January 28, 2023
Packit project in 2022 # As you will see in the following paragraphs, the year 2022 was really fruitful for the Packit project. Without further ado, let’s take a look at what the Packit team accomplished last year:
Fedora automation # We have made a huge improvement in downstream automation. At the beginning of the year, we finished the workflow and you are now able to use Packit to get your release from upstream via dist-git and Koji to Bodhi.
January 23, 2023
In the previous year, we automated the Fedora downstream release process in Packit. The first step of the release process, propagating the upstream release to Fedora, is covered by the propose_downstream job. This job updates the sources in Fedora, the spec file, and other needed files and creates pull requests with the changes in the dist-git repository.
The downside of this job is that for its execution, users need to install Packit Service GitHub/GitLab app since this job reacts only to GitHub/GitLab release webhooks.
December 21, 2022
Do you contribute to projects which depend on each other? Would you like to test changes spanning multiple repositories together before merging them to the main branch? Then look no further, Packit’s new feature of the Testing Farm integration is what you are looking for!
How it works # To enable such testing, there is no additional configuration required in your packit.yaml, the typical Testing Farm configuration is sufficient. Once you open a pull request with some changes, tests are going to run as usual with all dependencies being installed based on the test definition, e.
May 24, 2022
As you may already know, for using Packit Service GitHub App we require our users to have a valid Fedora Account System account. We were verifying the newcomers until now manually, but in recent weeks, we have implemented an automated solution for it. Let’s take a closer look at how it is done currently and what have we improved!
Formerly, the process of verification by us started by waiting for the users to provide us their FAS username, then checking whether the provided FAS account exists and matches, and finally, manually adding the account to our allowlist in the database.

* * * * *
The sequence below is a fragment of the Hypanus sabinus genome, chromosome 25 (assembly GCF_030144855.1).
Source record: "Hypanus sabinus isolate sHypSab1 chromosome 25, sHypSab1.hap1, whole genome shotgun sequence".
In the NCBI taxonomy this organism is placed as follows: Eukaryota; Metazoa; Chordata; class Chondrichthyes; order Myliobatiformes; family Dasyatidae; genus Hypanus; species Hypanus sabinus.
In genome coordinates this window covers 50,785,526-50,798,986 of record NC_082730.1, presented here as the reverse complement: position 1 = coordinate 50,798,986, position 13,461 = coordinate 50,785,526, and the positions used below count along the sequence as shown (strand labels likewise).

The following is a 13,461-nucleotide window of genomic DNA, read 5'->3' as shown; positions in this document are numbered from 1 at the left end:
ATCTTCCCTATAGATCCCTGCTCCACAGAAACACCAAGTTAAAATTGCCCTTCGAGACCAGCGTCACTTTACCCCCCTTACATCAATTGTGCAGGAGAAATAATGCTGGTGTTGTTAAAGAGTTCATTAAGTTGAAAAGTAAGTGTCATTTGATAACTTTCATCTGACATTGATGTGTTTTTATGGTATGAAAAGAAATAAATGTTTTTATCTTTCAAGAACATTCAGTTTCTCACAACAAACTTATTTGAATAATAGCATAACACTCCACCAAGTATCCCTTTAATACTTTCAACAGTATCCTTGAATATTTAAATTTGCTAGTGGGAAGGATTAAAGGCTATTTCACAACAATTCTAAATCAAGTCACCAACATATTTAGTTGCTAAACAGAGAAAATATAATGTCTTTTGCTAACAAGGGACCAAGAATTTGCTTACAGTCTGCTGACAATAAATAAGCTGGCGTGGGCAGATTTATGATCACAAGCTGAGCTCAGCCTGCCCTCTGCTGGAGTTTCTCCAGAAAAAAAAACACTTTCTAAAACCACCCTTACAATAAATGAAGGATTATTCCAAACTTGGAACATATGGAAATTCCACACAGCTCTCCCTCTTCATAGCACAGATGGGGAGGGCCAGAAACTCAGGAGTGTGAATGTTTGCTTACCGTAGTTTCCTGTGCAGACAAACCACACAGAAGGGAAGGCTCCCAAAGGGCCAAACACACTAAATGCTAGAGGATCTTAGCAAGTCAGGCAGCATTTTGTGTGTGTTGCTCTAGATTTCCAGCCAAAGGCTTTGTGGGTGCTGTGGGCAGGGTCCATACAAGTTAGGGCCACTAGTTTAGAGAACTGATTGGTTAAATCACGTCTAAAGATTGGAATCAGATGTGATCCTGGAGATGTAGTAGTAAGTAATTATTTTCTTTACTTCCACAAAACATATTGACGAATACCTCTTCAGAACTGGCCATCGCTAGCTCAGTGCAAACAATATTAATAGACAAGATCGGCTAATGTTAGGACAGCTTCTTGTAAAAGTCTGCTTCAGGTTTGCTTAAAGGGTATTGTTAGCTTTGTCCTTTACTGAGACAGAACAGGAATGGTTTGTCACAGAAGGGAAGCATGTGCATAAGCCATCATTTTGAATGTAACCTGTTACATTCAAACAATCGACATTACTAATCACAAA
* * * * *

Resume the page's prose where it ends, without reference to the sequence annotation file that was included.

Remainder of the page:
May 6, 2022
Downstream automation is here # Finally, it’s here. Now, you can do the whole Fedora release with the help of Packit. Let’s take a look at how it works on an example of OGR, the Python library we develop.
Upstream # The process of releasing a new version starts in the upstream repository. Here, we can see an upstream release:
Propose downstream # As the first step on our way to Fedora users, we need to get the new upstream release to the Fedora dist-git.
March 7, 2022
Introduction # If you use Packit to build RPMs for your upstream code changes, likely, you have already read about how does Packit build your SRPMs. If not, then just a short recap: Each time an RPM build is triggered, Packit builds an SRPM and then submits the created SRPM file to Copr where Copr takes care of building the actual RPMs. Since you can modify the behaviour of building SRPMs by defining actions, this process needs to be run in an isolated environment.
January 12, 2022
Packit project in 2021 # The previous year 2021 wasn’t interesting only because of the increased usage of Packit (you can see more in the previous post). The whole Packit team made a lot of improvements during the year. Some small, some really big. So, let’s take a look at the most important ones:
Dashboard # The idea of having a dashboard for Packit service started as a Google Summer of Code 2020 project to provide a basic view of our service.
January 4, 2022
2021 for Packit in numbers # Let’s take a look on the year 2021 through some numbers. We would like to show you some interesting statistics and charts that can describe the work of Packit during the year 2021. If you are more interested in new features, let’s take a look on our second post.
GitHub Application # As of now, we have 169 installations of our GitHub application and 41 of them is from the year 2021.
October 4, 2020
Fedora EL Niño (ELN) is such an awesome idea. It enables building rawhide packages in two distinct buildroots:
the standard Fedora Rawhide buildroot and a second one, which mimics Red Hat Enterprise Linux This way you can make sure that your new upstream release builds fine in the next RHEL.
But this feedback might be a little bit too late: the upstream release already happened and the code was imported in Fedora dist-git, so fixing an issue will require repeating the whole process.